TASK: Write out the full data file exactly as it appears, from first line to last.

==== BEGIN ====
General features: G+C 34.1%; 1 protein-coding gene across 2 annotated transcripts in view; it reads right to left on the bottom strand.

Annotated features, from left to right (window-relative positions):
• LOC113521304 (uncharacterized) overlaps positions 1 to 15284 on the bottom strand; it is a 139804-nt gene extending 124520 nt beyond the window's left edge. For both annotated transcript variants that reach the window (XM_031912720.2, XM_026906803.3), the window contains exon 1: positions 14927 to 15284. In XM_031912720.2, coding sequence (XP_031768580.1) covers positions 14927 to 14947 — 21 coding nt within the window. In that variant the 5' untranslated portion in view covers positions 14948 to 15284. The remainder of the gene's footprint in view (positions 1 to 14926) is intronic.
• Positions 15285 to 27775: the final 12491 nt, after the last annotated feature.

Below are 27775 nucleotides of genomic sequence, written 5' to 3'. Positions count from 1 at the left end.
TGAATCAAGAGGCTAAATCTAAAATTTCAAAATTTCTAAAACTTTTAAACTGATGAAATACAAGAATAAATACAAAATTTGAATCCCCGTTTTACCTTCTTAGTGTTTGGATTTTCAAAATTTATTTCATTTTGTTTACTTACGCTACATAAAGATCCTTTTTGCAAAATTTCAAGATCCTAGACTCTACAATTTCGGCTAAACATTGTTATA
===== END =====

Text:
General features: G+C 34.1%; 1 protein-coding gene across 2 annotated transcripts in view; it reads right to left on the bottom strand.

Annotated features, from left to right (window-relative positions):
• LOC113521304 (uncharacterized) overlaps positions 1 to 15284 on the bottom strand; it is a 139804-nt gene extending 124520 nt beyond the window's left edge. For both annotated transcript variants that reach the window (XM_031912720.2, XM_026906803.3), the window contains exon 1: positions 14927 to 15284. In XM_031912720.2, coding sequence (XP_031768580.1) covers positions 14927 to 14947 — 21 coding nt within the window. In that variant the 5' untranslated portion in view covers positions 14948 to 15284. The remainder of the gene's footprint in view (positions 1 to 14926) is intronic.
• Positions 15285 to 27775: the final 12491 nt, after the last annotated feature.

Below are 27775 nucleotides of genomic sequence, written 5' to 3'. Positions count from 1 at the left end.
TGAATCAAGAGGCTAAATCTAAAATTTCAAAATTTCTAAAACTTTTAAACTGATGAAATACAAGAATAAATACAAAATTTGAATCCCCGTTTTACCTTCTTAGTGTTTGGATTTTCAAAATTTATTTCATTTTGTTTACTTACGCTACATAAAGATCCTTTTTGCAAAATTTCAAGATCCTAGACTCTACAATTTCGGCTAAACATTGTTATA